External Powering of Servos

I recently came across a problem with my current project: lack of power. Simply put, ever since I began using MegaServo, I have been unable to control 12 servos on an Arduino because the 5V power supply isn't enough to power them all. Would it work to connect them all to en external power and ground, assuming I grounded the Arduino to that same ground?
I tried this out with one servo and it worked splendidly, just curious if it would work with twelve. To clarify, I am still using the Arduino to control the servos through the signal wire.
The other problem I have is that I am using hobby servos (Futaba S3003) in my project, which are only rated for 6V each. However, I have several variable power supplies (4.5-9V, .5 A), as well as a 12V 10A power supply. I think it would be certain death to hook up just one of the servos to the 12V supply, but would they survive if I used that power supply for all twelve? If not, what type of power supply would you suggest? I know this isn't technically an Arduino question, but I figure all the brilliant servo folks hang out around this forum as well (:

Make a simple 5V supply using such as the one shown here:


or this:

It is similar to what is used in the Arduino. I am not sure whether it will handle high currents though.

Thank you for the help, but my main problem is that I cannot run all 12 servos off of a 5V power supply ):

The power supply in that second link will not be enough to power 12 servos. You will need something that can supply at least a few amps. How much exactly depends on your servos and the load you put on them.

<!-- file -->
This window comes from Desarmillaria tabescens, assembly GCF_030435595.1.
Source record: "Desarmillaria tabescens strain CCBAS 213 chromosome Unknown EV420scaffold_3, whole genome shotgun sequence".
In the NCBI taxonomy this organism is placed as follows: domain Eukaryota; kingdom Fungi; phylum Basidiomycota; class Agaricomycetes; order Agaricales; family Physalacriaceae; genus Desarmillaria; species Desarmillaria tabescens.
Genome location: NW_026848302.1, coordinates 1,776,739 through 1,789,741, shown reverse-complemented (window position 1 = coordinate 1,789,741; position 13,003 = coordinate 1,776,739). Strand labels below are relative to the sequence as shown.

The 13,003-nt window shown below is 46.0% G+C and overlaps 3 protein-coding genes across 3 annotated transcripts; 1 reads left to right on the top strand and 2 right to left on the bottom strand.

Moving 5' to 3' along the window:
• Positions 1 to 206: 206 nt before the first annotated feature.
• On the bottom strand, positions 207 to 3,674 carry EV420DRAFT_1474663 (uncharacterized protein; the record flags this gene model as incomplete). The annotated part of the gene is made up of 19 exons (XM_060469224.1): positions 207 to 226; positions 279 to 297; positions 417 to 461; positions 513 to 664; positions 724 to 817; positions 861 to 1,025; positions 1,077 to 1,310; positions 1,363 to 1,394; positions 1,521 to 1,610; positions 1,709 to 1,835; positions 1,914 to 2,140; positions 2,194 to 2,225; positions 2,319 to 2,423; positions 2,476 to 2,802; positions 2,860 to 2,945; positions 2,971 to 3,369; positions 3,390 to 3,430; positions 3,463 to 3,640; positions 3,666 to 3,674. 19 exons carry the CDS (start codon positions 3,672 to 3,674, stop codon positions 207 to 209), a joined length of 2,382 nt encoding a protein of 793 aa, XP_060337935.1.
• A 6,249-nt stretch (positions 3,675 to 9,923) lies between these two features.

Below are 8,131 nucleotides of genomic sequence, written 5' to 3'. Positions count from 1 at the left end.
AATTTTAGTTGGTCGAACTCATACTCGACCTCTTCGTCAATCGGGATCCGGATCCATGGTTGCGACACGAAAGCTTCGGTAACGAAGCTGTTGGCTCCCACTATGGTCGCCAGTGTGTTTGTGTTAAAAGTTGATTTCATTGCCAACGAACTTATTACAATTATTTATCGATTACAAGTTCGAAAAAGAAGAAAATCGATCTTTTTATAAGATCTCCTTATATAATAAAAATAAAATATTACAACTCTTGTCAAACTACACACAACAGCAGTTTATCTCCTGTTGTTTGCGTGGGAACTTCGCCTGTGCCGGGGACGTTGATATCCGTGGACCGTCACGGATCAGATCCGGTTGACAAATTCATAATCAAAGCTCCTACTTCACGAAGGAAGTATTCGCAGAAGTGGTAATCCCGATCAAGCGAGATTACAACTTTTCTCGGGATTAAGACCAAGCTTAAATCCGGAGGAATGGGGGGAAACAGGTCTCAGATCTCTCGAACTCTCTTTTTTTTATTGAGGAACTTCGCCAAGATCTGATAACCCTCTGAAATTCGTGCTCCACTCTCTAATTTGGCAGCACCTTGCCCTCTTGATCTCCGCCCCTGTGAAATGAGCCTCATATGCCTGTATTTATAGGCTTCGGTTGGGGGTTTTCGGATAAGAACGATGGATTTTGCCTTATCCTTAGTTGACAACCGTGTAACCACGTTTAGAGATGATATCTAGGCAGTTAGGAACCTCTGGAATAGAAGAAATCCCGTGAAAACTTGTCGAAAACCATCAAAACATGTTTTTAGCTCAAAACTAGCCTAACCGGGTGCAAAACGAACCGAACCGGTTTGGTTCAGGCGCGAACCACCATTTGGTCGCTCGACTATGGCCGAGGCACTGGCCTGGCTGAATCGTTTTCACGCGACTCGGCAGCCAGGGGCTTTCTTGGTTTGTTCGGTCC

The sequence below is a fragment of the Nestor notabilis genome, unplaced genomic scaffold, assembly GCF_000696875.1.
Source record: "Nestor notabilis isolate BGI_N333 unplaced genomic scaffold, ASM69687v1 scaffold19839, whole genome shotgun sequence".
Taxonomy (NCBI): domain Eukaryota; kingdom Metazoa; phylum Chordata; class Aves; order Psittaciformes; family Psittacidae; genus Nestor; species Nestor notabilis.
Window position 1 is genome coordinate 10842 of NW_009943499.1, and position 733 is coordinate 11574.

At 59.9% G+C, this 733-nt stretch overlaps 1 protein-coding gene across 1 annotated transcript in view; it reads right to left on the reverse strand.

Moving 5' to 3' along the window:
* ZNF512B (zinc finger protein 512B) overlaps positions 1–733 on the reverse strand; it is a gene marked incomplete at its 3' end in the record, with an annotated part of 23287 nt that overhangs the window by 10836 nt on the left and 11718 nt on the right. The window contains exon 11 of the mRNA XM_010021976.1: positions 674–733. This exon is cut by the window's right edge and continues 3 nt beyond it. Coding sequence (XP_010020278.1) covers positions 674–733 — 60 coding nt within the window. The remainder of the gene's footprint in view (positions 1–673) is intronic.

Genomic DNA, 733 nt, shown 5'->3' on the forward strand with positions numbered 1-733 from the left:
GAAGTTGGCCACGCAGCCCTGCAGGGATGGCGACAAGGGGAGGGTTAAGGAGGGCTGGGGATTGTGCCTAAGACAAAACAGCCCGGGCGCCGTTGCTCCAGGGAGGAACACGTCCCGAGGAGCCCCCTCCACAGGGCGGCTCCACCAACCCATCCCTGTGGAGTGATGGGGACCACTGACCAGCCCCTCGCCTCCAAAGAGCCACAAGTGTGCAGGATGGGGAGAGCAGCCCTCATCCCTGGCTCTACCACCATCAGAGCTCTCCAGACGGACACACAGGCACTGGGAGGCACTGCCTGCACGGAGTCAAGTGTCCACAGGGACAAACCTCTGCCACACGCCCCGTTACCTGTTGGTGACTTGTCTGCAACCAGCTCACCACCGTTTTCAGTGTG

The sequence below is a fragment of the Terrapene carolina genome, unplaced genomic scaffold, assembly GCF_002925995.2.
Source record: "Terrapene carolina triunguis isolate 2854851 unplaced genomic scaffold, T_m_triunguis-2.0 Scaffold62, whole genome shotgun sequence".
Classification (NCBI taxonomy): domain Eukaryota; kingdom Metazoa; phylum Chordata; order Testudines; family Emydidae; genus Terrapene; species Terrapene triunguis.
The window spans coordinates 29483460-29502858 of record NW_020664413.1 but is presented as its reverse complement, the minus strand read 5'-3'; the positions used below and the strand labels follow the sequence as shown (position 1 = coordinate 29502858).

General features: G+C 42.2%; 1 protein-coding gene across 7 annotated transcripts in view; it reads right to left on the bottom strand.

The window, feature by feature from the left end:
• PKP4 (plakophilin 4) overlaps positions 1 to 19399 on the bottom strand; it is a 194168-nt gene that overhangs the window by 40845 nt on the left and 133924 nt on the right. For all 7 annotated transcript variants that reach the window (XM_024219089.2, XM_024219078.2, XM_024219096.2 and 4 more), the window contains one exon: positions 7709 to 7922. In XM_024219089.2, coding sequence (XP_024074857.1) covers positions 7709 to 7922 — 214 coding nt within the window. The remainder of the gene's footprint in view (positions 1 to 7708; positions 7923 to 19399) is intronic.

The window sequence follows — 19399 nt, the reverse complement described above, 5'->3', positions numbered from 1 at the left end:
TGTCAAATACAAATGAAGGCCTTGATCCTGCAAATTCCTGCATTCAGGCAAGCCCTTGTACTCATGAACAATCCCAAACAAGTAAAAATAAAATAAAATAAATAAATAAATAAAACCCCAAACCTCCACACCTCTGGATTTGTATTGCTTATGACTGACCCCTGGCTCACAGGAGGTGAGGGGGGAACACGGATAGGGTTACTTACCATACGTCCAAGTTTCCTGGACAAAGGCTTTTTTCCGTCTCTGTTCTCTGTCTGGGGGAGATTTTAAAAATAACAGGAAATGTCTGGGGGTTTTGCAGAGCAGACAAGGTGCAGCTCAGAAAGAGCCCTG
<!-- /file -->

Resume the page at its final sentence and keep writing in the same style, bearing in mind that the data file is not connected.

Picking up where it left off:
BTW, the playground page for MegaServo does say you can use (and probably will need) an external power supply for twelve servos.

edit: I did not see your previous post when I composed this. Why can't you use an external 5 volt power supply?

I have a couple 5V external power supplies, but they're only rated at about .5A and 2.5 A. Will that be enough? I also have a 12V 10A power supply, but I suspect that would cause an electrical fire, haha.

As far as the loads on the servos, some are very minimal, but others require 44 oz-in of torque (nearly the servo's maximum)

I would guess you will need more current, but try the 2.5 amp supply, it may be enough. If you have a multimeter that can measure current, you may want to check much the servos draw.

You should almost always use an a separate power supply for servos. Servos are DC motors which generate surges & noise - very bad for microcontrollers :frowning:

I'm not familiar with "megaservo", but most servos support higher voltages than 5v. Servo performance will improve at its max voltage rating. The supply does not need to be highly regulated.

A common arrangement is to feed the unregulated supply to the servos and also tap it the the 5v regulator.

Hi Joe, MegaServo is an Arduino Servo library Arduino Playground - MegaServo
the OP has a 2.5 amp external power supply but this may not be enough for all twelve of his servos

I have an S3003, and hooked it up to my bench supply at 5V. It drew about 200mA spinning unloaded, and about 400mA when I tweaked it fairly hard (probably close to its rated torque).

Depending on how many you'll have turning at once, you could probably get by with two of the 5V 2.5A supplies.

It should be better to feed them with 6V if you can, though, because you'll get more torque/mA, so the motors won't be working as hard. But make sure it's regulated: unregulated wall warts can put out much higher voltages than their nominal rating.


Thanks a million, guys, especially Mem, this is my third question you've answered (:

I'll be trying that tomorrow morning.

Yeah, like everyone else has been saying, it depends on how much current your servos draw. If you went with a simple 5V power supply based on a 7805, you might need multiple supplies since most 7805 ICs can only source 0.5-1.5 amps. It's always good to derate the voltage regulators too. Depending on what voltage you have coming in to your 7805s and how much current you draw, you'll probably need some heatsinks too. If you want more info from me, feel free to PM.

If you need high current on the +5V, you can convert ATX power supply for this test setup. It can supply more then 25 Amps. for 300W supply.
Here si the link with some pictures.